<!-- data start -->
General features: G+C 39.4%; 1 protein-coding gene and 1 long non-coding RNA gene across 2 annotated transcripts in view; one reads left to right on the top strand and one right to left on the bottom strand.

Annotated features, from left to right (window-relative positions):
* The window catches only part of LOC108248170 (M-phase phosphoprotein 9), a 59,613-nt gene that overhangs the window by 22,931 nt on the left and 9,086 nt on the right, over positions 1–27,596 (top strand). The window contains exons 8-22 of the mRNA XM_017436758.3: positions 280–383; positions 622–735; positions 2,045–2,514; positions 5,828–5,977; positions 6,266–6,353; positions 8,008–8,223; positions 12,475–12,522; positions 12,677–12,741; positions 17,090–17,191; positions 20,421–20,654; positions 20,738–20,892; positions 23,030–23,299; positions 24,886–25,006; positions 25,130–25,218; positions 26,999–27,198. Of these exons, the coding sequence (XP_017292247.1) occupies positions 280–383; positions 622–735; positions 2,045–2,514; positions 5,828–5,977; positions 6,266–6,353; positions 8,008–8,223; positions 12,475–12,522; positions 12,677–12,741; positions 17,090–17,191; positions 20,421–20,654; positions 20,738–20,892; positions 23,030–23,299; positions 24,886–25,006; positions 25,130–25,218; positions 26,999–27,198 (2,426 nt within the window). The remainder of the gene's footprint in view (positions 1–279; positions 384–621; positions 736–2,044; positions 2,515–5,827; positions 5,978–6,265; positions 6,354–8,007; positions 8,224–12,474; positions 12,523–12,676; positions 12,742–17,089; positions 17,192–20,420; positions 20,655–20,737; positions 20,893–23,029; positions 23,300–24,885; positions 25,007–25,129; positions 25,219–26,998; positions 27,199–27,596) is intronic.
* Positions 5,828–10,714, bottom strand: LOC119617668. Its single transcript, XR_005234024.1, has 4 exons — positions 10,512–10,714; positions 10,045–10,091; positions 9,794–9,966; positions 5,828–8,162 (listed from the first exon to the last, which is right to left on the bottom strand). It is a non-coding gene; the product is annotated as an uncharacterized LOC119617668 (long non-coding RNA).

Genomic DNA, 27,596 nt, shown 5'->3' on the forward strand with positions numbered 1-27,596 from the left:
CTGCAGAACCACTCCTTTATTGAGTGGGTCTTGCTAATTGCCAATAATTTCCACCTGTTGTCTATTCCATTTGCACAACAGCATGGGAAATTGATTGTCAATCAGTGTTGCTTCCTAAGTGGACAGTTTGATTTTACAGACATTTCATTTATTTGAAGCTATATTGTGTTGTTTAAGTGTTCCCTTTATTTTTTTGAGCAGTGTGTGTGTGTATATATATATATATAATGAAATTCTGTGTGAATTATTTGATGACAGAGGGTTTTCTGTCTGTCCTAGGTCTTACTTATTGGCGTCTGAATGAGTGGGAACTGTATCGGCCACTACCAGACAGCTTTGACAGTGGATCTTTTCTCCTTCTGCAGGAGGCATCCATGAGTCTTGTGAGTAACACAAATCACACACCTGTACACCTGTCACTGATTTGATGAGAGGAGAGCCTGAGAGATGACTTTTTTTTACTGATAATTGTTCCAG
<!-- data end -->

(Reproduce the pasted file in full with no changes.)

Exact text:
General features: G+C 39.4%; 1 protein-coding gene and 1 long non-coding RNA gene across 2 annotated transcripts in view; one reads left to right on the top strand and one right to left on the bottom strand.

Annotated features, from left to right (window-relative positions):
* The window catches only part of LOC108248170 (M-phase phosphoprotein 9), a 59,613-nt gene that overhangs the window by 22,931 nt on the left and 9,086 nt on the right, over positions 1–27,596 (top strand). The window contains exons 8-22 of the mRNA XM_017436758.3: positions 280–383; positions 622–735; positions 2,045–2,514; positions 5,828–5,977; positions 6,266–6,353; positions 8,008–8,223; positions 12,475–12,522; positions 12,677–12,741; positions 17,090–17,191; positions 20,421–20,654; positions 20,738–20,892; positions 23,030–23,299; positions 24,886–25,006; positions 25,130–25,218; positions 26,999–27,198. Of these exons, the coding sequence (XP_017292247.1) occupies positions 280–383; positions 622–735; positions 2,045–2,514; positions 5,828–5,977; positions 6,266–6,353; positions 8,008–8,223; positions 12,475–12,522; positions 12,677–12,741; positions 17,090–17,191; positions 20,421–20,654; positions 20,738–20,892; positions 23,030–23,299; positions 24,886–25,006; positions 25,130–25,218; positions 26,999–27,198 (2,426 nt within the window). The remainder of the gene's footprint in view (positions 1–279; positions 384–621; positions 736–2,044; positions 2,515–5,827; positions 5,978–6,265; positions 6,354–8,007; positions 8,224–12,474; positions 12,523–12,676; positions 12,742–17,089; positions 17,192–20,420; positions 20,655–20,737; positions 20,893–23,029; positions 23,300–24,885; positions 25,007–25,129; positions 25,219–26,998; positions 27,199–27,596) is intronic.
* Positions 5,828–10,714, bottom strand: LOC119617668. Its single transcript, XR_005234024.1, has 4 exons — positions 10,512–10,714; positions 10,045–10,091; positions 9,794–9,966; positions 5,828–8,162 (listed from the first exon to the last, which is right to left on the bottom strand). It is a non-coding gene; the product is annotated as an uncharacterized LOC119617668 (long non-coding RNA).

Genomic DNA, 27,596 nt, shown 5'->3' on the forward strand with positions numbered 1-27,596 from the left:
CTGCAGAACCACTCCTTTATTGAGTGGGTCTTGCTAATTGCCAATAATTTCCACCTGTTGTCTATTCCATTTGCACAACAGCATGGGAAATTGATTGTCAATCAGTGTTGCTTCCTAAGTGGACAGTTTGATTTTACAGACATTTCATTTATTTGAAGCTATATTGTGTTGTTTAAGTGTTCCCTTTATTTTTTTGAGCAGTGTGTGTGTGTATATATATATATATAATGAAATTCTGTGTGAATTATTTGATGACAGAGGGTTTTCTGTCTGTCCTAGGTCTTACTTATTGGCGTCTGAATGAGTGGGAACTGTATCGGCCACTACCAGACAGCTTTGACAGTGGATCTTTTCTCCTTCTGCAGGAGGCATCCATGAGTCTTGTGAGTAACACAAATCACACACCTGTACACCTGTCACTGATTTGATGAGAGGAGAGCCTGAGAGATGACTTTTTTTTACTGATAATTGTTCCAG